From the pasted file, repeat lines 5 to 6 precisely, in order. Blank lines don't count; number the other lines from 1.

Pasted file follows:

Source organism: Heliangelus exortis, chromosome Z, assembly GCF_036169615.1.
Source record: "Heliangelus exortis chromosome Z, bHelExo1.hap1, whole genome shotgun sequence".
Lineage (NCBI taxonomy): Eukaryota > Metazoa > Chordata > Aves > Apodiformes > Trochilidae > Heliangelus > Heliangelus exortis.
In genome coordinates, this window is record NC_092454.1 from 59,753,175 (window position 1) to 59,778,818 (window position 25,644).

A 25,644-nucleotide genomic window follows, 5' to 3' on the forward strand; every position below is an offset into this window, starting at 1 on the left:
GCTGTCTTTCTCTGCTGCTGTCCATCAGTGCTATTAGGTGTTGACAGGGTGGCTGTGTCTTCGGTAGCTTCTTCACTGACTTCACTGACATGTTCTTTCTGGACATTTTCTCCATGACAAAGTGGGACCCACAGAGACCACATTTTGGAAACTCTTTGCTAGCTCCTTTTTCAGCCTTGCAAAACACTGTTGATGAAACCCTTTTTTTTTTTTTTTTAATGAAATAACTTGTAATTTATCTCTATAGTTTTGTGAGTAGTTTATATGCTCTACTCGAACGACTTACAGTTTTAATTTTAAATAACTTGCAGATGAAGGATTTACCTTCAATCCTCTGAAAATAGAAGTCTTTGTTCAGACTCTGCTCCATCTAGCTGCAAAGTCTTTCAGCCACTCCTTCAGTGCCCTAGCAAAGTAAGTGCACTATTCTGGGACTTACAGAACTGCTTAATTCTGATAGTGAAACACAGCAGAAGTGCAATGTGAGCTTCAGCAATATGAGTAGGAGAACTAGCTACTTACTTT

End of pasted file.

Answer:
A 25,644-nucleotide genomic window follows, 5' to 3' on the forward strand; every position below is an offset into this window, starting at 1 on the left:
GCTGTCTTTCTCTGCTGCTGTCCATCAGTGCTATTAGGTGTTGACAGGGTGGCTGTGTCTTCGGTAGCTTCTTCACTGACTTCACTGACATGTTCTTTCTGGACATTTTCTCCATGACAAAGTGGGACCCACAGAGACCACATTTTGGAAACTCTTTGCTAGCTCCTTTTTCAGCCTTGCAAAACACTGTTGATGAAACCCTTTTTTTTTTTTTTTTAATGAAATAACTTGTAATTTATCTCTATAGTTTTGTGAGTAGTTTATATGCTCTACTCGAACGACTTACAGTTTTAATTTTAAATAACTTGCAGATGAAGGATTTACCTTCAATCCTCTGAAAATAGAAGTCTTTGTTCAGACTCTGCTCCATCTAGCTGCAAAGTCTTTCAGCCACTCCTTCAGTGCCCTAGCAAAGTAAGTGCACTATTCTGGGACTTACAGAACTGCTTAATTCTGATAGTGAAACACAGCAGAAGTGCAATGTGAGCTTCAGCAATATGAGTAGGAGAACTAGCTACTTACTTT